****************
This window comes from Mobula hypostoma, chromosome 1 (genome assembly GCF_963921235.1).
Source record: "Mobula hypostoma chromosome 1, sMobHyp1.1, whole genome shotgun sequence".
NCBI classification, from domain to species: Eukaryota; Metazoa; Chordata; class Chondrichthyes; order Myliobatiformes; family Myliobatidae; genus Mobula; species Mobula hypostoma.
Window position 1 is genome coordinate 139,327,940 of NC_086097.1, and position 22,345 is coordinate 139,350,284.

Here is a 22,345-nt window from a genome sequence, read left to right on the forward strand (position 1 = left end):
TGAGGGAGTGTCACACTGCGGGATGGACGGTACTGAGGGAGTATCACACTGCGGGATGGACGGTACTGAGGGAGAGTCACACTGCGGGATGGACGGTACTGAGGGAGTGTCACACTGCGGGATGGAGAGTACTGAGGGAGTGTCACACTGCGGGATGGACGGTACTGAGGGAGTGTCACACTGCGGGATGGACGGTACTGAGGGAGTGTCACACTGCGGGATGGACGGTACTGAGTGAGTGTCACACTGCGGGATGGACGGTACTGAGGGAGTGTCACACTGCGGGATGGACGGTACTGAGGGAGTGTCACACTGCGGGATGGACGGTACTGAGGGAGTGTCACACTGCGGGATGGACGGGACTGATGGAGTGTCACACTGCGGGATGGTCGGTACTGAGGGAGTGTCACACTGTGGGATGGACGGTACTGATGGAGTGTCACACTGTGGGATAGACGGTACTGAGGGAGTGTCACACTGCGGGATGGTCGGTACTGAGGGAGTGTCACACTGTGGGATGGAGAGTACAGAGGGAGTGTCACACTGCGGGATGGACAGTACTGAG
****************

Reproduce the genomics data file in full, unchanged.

This window comes from Mobula hypostoma, chromosome 1 (genome assembly GCF_963921235.1).
Source record: "Mobula hypostoma chromosome 1, sMobHyp1.1, whole genome shotgun sequence".
NCBI classification, from domain to species: Eukaryota; Metazoa; Chordata; class Chondrichthyes; order Myliobatiformes; family Myliobatidae; genus Mobula; species Mobula hypostoma.
Window position 1 is genome coordinate 139,327,940 of NC_086097.1, and position 22,345 is coordinate 139,350,284.

Here is a 22,345-nt window from a genome sequence, read left to right on the forward strand (position 1 = left end):
TGAGGGAGTGTCACACTGCGGGATGGACGGTACTGAGGGAGTATCACACTGCGGGATGGACGGTACTGAGGGAGAGTCACACTGCGGGATGGACGGTACTGAGGGAGTGTCACACTGCGGGATGGAGAGTACTGAGGGAGTGTCACACTGCGGGATGGACGGTACTGAGGGAGTGTCACACTGCGGGATGGACGGTACTGAGGGAGTGTCACACTGCGGGATGGACGGTACTGAGTGAGTGTCACACTGCGGGATGGACGGTACTGAGGGAGTGTCACACTGCGGGATGGACGGTACTGAGGGAGTGTCACACTGCGGGATGGACGGTACTGAGGGAGTGTCACACTGCGGGATGGACGGGACTGATGGAGTGTCACACTGCGGGATGGTCGGTACTGAGGGAGTGTCACACTGTGGGATGGACGGTACTGATGGAGTGTCACACTGTGGGATAGACGGTACTGAGGGAGTGTCACACTGCGGGATGGTCGGTACTGAGGGAGTGTCACACTGTGGGATGGAGAGTACAGAGGGAGTGTCACACTGCGGGATGGACAGTACTGAG